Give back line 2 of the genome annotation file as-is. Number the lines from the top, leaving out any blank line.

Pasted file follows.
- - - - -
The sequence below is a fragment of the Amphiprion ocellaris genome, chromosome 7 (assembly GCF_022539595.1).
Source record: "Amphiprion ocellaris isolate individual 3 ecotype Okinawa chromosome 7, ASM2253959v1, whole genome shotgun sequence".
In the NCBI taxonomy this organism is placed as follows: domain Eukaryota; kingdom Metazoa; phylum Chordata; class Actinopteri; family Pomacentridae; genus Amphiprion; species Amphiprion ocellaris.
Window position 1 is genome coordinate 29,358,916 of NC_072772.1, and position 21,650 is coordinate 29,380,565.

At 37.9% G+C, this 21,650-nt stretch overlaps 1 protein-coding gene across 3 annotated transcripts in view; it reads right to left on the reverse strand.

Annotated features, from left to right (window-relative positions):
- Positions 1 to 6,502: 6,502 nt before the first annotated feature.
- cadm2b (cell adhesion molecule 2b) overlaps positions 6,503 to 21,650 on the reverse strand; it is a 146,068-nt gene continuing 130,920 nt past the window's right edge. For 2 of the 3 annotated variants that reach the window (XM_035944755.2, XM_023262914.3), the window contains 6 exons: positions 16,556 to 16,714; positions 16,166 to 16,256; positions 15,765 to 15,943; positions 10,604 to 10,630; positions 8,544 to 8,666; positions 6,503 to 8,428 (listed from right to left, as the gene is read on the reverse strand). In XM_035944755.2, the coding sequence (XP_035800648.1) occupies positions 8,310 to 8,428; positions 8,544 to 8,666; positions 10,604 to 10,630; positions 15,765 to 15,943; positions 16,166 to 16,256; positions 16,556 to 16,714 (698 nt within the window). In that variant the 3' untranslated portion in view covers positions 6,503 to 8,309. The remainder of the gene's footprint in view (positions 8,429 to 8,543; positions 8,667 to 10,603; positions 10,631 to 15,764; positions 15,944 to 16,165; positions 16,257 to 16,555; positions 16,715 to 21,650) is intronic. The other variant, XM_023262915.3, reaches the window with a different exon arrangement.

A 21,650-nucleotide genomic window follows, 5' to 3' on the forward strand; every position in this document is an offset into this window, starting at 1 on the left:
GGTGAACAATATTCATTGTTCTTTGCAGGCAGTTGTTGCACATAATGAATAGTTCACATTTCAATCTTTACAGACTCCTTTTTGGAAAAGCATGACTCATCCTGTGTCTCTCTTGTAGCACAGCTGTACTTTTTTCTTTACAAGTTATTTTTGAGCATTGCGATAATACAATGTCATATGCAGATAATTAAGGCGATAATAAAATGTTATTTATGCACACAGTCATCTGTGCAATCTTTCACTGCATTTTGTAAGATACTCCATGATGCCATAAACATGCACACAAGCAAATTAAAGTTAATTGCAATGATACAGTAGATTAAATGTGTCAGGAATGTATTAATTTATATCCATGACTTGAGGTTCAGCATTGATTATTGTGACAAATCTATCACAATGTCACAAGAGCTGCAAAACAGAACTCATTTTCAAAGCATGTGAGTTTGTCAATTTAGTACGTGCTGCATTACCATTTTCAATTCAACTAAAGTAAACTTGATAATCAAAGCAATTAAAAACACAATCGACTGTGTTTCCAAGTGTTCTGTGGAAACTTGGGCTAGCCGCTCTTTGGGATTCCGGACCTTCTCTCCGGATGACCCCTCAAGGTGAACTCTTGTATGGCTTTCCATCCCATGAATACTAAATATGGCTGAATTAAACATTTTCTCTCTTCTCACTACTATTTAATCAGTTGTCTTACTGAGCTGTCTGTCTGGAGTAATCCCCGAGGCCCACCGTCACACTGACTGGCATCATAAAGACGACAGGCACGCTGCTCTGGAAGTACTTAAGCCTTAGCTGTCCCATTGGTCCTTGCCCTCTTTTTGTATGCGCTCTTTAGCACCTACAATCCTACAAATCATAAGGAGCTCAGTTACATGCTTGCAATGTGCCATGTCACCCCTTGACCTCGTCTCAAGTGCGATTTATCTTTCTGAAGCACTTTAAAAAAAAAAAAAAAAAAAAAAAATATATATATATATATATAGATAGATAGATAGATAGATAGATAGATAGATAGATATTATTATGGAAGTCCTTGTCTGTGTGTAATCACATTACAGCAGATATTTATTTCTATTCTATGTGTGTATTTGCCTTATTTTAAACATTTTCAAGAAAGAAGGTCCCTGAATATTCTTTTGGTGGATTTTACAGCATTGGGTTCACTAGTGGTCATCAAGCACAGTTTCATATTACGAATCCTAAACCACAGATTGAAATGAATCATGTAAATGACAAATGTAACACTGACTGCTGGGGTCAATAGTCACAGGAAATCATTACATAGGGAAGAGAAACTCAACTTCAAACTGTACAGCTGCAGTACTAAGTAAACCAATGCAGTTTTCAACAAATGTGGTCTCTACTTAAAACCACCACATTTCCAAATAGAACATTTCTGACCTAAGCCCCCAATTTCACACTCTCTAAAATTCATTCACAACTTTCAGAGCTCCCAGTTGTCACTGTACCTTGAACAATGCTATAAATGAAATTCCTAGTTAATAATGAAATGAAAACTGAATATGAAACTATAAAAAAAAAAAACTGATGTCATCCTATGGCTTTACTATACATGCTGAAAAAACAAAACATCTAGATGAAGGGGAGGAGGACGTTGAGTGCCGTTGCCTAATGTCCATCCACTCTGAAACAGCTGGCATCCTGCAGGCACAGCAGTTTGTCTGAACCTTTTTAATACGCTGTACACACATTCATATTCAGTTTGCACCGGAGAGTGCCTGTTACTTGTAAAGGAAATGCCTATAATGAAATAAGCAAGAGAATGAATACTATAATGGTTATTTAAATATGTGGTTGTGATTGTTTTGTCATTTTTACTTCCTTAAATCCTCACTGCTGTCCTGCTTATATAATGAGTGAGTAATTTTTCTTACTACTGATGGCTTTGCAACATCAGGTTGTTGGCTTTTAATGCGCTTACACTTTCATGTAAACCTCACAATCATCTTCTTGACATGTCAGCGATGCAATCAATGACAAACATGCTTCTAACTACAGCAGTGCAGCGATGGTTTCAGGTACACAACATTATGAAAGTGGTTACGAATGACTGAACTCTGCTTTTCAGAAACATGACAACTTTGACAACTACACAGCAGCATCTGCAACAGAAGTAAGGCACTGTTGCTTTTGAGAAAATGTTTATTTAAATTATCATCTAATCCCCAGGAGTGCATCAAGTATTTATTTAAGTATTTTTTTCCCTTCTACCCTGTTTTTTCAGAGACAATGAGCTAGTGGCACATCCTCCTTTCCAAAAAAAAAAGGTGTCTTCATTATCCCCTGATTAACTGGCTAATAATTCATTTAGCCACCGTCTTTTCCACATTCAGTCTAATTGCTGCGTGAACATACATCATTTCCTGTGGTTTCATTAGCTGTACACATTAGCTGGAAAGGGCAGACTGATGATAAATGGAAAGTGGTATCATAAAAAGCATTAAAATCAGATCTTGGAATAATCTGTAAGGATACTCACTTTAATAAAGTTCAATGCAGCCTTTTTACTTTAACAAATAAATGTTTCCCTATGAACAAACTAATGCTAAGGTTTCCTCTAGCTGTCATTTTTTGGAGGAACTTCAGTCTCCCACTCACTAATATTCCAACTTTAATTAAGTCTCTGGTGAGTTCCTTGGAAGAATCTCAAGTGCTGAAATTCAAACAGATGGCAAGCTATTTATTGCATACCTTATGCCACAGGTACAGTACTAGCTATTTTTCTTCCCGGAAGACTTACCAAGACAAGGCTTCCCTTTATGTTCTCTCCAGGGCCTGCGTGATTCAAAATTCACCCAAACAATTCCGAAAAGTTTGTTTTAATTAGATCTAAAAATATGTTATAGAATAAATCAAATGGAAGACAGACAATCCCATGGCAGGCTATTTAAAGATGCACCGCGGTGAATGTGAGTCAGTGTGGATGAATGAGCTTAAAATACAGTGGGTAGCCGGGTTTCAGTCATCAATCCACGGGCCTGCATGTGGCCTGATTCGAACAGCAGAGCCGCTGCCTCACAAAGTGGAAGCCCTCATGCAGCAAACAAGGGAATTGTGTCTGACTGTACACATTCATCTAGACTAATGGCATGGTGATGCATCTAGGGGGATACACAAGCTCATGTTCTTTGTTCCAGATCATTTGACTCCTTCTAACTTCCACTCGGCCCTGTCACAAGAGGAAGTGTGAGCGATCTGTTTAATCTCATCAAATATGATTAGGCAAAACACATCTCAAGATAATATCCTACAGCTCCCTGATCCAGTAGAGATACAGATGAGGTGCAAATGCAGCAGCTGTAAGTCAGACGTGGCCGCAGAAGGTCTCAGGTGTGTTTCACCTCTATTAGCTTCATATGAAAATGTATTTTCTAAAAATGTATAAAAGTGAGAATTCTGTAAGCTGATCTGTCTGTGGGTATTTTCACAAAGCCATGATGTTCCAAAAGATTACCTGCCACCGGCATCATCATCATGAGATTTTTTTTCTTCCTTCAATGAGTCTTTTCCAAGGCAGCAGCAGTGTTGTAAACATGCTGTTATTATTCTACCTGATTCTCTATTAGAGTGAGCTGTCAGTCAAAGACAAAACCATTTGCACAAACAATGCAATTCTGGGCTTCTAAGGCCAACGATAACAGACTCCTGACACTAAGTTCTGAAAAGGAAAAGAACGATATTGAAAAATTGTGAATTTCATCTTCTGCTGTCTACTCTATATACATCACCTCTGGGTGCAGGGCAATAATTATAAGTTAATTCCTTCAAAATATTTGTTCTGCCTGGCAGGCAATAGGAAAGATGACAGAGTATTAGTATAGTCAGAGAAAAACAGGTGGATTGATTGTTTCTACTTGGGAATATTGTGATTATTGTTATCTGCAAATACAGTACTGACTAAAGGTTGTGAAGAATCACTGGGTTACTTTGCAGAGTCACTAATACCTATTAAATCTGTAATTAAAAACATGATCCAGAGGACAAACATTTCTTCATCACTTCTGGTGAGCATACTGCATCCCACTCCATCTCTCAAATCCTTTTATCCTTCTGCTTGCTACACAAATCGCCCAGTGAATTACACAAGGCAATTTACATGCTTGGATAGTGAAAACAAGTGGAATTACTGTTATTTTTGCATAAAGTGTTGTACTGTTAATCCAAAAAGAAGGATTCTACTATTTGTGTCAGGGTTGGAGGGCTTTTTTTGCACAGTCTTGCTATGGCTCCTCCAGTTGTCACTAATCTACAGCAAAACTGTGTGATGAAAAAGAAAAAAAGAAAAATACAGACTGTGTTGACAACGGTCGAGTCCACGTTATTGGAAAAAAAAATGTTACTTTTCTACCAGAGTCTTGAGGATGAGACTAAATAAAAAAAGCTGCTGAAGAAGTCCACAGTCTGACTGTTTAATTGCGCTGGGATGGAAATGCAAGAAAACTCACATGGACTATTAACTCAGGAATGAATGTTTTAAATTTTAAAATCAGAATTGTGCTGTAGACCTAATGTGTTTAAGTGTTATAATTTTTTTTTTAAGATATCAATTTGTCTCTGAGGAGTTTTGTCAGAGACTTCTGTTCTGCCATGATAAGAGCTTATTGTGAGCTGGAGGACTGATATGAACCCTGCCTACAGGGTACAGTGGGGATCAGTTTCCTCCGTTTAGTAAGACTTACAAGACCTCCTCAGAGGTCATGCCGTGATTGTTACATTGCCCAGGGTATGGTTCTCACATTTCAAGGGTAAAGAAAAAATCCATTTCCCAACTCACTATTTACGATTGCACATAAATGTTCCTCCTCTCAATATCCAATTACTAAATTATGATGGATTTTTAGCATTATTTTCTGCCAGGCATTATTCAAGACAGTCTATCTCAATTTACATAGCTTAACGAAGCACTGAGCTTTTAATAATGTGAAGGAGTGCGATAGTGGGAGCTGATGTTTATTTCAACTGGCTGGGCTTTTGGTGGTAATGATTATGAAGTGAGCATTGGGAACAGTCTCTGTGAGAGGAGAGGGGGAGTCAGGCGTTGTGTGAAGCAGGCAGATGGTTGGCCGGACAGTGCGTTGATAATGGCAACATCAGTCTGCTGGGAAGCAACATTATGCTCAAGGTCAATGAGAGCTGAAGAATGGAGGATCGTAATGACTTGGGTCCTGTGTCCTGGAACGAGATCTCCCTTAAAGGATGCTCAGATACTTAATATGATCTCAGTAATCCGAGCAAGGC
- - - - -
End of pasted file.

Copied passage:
Source record: "Amphiprion ocellaris isolate individual 3 ecotype Okinawa chromosome 7, ASM2253959v1, whole genome shotgun sequence".